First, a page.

FACEBOOK ORGANIC REACH IS DEAD, LONG LIVE FACEBOOK REACH

The rumour had been around for a while amongst the social media professionals crowd; in January, Ogilvy’s  Marshall Manson  published a widely commented white paper aptly titled Facebook Zero: the death of organic reach  based on systematic observation of over 100 Facebook brand pages (thumbs up for the smart cross-agency data analysis). Three months down the line,  the consensus seems to be officially that Organic Facebook Reach (also known as Unpaid Reach) is no more, at least for Facebook Brand Pages.

An analysis by Social@Ogilvy of 106 country-level brand pages found the average reach of organic brand posts had plummeted from 12.1% in October 2013 to 6.2% in February.

Chart source: AdAge, "Four Reasons Your Brand Posts Are Fading On Facebook", March 2014

Chart source: AdAge, “Four Reasons Your Brand Posts Are Fading On Facebook”, March 2014

IS THE DECLINE OF FACEBOOK UNPAID REACH A SURPRISE? NO

Over the last couple years, many industry observers had written on the danger of “digital sharecropping”, a complicated-sounding concept which can be summed up as “Facebook, with its easy management and relatively inexpensive advertising, is creating a honey trap for brands big and small but remember that the only digital property you fully own [display, engagement, analytics] is your own website”. The argument was sometimes tinged with dubious antagonism towards Facebook as a company- which is is fairly pointless- but some of it was nonetheless valid, as the recent development showed.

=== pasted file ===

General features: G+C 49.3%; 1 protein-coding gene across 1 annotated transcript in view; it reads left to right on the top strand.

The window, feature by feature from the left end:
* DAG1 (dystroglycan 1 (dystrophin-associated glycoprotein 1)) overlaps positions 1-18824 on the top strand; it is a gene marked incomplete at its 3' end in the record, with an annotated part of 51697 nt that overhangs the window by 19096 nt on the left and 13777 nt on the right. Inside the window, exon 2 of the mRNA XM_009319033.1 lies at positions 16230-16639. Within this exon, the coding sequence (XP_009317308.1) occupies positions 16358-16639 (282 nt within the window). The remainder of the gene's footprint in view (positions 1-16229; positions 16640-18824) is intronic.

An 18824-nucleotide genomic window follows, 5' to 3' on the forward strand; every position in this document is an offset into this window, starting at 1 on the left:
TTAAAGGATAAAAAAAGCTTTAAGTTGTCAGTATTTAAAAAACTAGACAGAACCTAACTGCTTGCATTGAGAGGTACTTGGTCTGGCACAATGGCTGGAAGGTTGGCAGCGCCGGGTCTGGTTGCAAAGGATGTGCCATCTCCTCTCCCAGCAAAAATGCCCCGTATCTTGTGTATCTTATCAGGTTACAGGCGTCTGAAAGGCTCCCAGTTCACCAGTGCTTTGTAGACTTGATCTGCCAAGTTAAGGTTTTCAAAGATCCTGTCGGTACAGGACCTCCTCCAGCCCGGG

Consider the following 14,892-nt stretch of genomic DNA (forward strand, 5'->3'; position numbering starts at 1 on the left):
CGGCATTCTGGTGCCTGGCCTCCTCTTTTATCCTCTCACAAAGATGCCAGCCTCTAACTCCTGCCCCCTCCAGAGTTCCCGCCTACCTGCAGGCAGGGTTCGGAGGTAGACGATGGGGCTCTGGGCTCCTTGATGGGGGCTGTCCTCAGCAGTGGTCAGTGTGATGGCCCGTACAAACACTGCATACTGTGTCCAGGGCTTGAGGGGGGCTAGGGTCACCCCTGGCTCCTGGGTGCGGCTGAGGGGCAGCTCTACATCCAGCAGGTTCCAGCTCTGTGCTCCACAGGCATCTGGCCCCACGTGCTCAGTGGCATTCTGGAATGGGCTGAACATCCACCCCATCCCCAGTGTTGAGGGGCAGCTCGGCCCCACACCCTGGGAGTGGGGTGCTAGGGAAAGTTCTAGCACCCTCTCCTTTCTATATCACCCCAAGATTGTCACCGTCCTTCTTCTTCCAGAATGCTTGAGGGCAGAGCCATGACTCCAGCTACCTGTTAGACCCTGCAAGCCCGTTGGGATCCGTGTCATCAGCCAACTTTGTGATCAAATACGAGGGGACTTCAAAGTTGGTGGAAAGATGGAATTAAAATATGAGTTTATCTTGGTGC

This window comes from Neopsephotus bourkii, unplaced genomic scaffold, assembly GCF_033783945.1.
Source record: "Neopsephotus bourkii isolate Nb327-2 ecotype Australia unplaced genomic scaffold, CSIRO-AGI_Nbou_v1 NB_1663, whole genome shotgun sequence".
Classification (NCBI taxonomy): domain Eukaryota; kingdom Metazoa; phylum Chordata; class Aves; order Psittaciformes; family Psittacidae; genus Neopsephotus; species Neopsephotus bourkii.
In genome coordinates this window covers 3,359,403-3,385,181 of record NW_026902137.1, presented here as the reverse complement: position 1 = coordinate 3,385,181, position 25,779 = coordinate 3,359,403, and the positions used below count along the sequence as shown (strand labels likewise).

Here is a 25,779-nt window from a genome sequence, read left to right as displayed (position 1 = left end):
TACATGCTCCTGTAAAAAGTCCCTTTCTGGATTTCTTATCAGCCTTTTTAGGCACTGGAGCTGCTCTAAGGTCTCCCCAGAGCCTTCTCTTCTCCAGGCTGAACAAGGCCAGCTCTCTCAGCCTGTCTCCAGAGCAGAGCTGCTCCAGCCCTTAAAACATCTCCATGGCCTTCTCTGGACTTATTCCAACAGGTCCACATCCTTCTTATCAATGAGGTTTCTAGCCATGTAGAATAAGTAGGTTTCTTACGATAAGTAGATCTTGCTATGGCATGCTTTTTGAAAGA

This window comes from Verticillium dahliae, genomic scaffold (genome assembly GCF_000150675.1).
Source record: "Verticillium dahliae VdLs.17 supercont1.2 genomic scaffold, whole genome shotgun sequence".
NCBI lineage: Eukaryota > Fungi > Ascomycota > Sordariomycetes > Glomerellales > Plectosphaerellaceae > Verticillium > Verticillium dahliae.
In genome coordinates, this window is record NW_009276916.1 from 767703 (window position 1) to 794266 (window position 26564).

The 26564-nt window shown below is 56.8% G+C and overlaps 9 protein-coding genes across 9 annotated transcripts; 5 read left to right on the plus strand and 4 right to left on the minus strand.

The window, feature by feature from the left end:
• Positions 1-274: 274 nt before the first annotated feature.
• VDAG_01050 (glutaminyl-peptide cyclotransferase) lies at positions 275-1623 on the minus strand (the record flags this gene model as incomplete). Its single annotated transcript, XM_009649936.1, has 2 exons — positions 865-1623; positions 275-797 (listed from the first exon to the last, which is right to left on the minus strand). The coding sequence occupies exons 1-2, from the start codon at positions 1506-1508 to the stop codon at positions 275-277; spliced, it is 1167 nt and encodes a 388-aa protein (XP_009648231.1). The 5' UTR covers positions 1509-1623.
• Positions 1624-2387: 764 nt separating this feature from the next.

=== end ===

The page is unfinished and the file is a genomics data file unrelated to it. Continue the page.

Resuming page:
SO, IS FACEBOOK EVIL?

As every other platform, Facebook went through a (more impressive than every other platform) cycle of growth based a “free for all” (people, brands, publishers) model which allowed it to gather the biggest user base on the Internet; then it started selling display advertising space; the monetisation of exposure for branded content to its user base was just the next logical step in Facebook search for a viable business model.

Whether you’re a big brand or a small business, you’d better stop whining and start thinking how to handle the shift.

WHAT CHANGES? BACK TO THE FUTURE

From what has been circulating so far, it is fairly simple – companies will have to “pay” (in one of the many formats and options that Facebook now offers) to reach the very same people that “liked” their page back then – in the days when a giveaway or a clever Facebook app would reap thousands of fans and all it took to keep them entertained was a post of a smiley dog every Friday – never mind if you were selling life insurance.

In those same days, “Facebook experts” mushroomed around the Internet, trying to lure small businesses around the world into paying them for nondescript services in exchange for the chance to reach thousands of customers and prospects “for free” and without having to set up mailing lists, websites or a proper CRM process.